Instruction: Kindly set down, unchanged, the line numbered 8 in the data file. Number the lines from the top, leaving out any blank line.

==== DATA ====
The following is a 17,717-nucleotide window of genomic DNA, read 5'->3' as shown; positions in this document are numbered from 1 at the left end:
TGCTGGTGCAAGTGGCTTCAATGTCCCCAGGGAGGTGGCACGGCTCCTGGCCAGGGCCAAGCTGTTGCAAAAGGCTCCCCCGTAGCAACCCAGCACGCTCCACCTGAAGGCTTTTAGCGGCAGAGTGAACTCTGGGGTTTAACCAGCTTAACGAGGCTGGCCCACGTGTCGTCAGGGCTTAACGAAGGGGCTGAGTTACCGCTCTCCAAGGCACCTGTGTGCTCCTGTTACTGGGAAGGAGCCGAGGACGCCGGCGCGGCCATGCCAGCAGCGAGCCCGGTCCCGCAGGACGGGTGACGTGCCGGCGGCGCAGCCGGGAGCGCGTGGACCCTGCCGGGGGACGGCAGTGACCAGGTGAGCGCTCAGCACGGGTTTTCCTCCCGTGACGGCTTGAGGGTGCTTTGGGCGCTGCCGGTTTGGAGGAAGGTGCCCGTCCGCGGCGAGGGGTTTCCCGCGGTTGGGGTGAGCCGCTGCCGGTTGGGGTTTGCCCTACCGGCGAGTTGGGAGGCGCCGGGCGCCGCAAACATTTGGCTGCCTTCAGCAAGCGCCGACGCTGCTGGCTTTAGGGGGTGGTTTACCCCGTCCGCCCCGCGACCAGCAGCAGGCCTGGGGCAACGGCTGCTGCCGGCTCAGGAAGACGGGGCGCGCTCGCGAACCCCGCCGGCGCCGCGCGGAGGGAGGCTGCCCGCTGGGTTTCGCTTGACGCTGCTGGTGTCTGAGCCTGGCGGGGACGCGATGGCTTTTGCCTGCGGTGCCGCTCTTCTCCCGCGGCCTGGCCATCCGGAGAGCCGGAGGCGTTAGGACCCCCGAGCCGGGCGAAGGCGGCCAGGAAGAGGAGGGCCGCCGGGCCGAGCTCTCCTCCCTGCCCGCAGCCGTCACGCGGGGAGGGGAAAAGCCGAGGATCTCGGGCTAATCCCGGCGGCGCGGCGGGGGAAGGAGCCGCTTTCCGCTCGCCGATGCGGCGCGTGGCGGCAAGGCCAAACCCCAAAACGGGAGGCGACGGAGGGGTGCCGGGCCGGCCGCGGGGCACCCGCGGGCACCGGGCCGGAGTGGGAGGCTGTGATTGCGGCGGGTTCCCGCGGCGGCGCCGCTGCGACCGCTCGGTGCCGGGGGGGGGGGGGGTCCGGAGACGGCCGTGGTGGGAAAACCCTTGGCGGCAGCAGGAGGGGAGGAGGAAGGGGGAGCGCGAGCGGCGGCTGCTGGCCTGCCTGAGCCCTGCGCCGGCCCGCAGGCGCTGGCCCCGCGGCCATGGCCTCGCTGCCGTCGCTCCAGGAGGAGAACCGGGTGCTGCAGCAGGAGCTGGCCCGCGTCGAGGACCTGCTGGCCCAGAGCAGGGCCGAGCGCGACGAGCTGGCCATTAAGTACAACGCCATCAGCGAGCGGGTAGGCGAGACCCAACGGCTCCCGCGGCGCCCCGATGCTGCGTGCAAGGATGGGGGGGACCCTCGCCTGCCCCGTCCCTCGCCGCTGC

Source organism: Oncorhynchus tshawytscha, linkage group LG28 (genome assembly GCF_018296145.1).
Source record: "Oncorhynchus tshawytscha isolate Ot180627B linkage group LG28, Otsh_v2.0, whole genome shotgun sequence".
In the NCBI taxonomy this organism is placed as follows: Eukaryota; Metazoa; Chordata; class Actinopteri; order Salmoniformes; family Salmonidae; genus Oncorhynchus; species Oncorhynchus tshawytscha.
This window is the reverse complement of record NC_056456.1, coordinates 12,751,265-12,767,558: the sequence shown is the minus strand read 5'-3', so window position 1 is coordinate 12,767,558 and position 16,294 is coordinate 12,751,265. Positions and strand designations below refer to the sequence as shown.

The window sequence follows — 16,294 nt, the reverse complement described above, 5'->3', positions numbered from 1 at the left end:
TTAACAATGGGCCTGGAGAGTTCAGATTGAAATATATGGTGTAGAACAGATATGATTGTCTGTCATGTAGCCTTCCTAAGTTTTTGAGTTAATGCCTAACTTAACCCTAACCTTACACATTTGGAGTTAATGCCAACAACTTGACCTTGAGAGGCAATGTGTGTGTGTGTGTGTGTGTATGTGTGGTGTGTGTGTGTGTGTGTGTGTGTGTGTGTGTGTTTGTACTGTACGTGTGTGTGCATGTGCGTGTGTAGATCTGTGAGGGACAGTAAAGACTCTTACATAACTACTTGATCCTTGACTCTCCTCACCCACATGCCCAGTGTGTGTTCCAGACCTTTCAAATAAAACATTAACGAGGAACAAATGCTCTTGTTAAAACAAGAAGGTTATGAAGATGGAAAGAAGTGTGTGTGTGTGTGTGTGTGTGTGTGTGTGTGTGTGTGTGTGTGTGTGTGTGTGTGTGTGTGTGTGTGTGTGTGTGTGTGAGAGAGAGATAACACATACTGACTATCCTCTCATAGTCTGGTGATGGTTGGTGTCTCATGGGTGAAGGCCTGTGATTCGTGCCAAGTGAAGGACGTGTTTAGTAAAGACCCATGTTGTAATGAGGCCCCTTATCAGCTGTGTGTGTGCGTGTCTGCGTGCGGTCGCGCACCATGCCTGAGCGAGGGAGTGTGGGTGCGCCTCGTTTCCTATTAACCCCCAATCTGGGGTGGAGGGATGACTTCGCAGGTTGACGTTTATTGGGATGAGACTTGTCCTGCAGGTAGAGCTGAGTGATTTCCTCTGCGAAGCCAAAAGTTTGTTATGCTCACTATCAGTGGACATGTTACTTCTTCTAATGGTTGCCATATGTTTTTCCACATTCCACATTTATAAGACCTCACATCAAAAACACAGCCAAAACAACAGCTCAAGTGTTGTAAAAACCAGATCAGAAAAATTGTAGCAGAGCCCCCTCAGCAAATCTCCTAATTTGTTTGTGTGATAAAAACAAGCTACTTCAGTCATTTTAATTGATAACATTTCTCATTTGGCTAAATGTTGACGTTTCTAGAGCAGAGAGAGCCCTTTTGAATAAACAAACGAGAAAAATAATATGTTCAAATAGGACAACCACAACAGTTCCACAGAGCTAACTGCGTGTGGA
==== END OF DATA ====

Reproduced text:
TTAACAATGGGCCTGGAGAGTTCAGATTGAAATATATGGTGTAGAACAGATATGATTGTCTGTCATGTAGCCTTCCTAAGTTTTTGAGTTAATGCCTAACTTAACCCTAACCTTACACATTTGGAGTTAATGCCAACAACTTGACCTTGAGAGGCAATGTGTGTGTGTGTGTGTGTGTATGTGTGGTGTGTGTGTGTGTGTGTGTGTGTGTGTGTGTGTTTGTACTGTACGTGTGTGTGCATGTGCGTGTGTAGATCTGTGAGGGACAGTAAAGACTCTTACATAACTACTTGATCCTTGACTCTCCTCACCCACATGCCCAGTGTGTGTTCCAGACCTTTCAAATAAAACATTAACGAGGAACAAATGCTCTTGTTAAAACAAGAAGGTTATGAAGATGGAAAGAAGTGTGTGTGTGTGTGTGTGTGTGTGTGTGTGTGTGTGTGTGTGTGTGTGTGTGTGTGTGTGTGTGTGTGTGTGTGTGTGTGAGAGAGAGATAACACATACTGACTATCCTCTCATAGTCTGGTGATGGTTGGTGTCTCATGGGTGAAGGCCTGTGATTCGTGCCAAGTGAAGGACGTGTTTAGTAAAGACCCATGTTGTAATGAGGCCCCTTATCAGCTGTGTGTGTGCGTGTCTGCGTGCGGTCGCGCACCATGCCTGAGCGAGGGAGTGTGGGTGCGCCTCGTTTCCTATTAACCCCCAATCTGGGGTGGAGGGATGACTTCGCAGGTTGACGTTTATTGGGATGAGACTTGTCCTGCAGGTAGAGCTGAGTGATTTCCTCTGCGAAGCCAAAAGTTTGTTATGCTCACTATCAGTGGACATGTTACTTCTTCTAATGGTTGCCATATGTTTTTCCACATTCCACATTTATAAGACCTCACATCAAAAACACAGCCAAAACAACAGCTCAAGTGTTGTAAAAACCAGATCAGAAAAATTGTAGCAGAGCCCCCTCAGCAAATCTCCTAATTTGTTTGTGTGATAAAAACAAGCTACTTCAGTCATTTTAATTGATAACATTTCTCATTTGGCTAAATGTTGACGTTTCTAGAGCAGAGAGAGCCCTTTTGAATAAACAAACGAGAAAAATAATATGTTCAAATAGGACAACCACAACAGTTCCACAGAGCTAACTGCGTGTGGA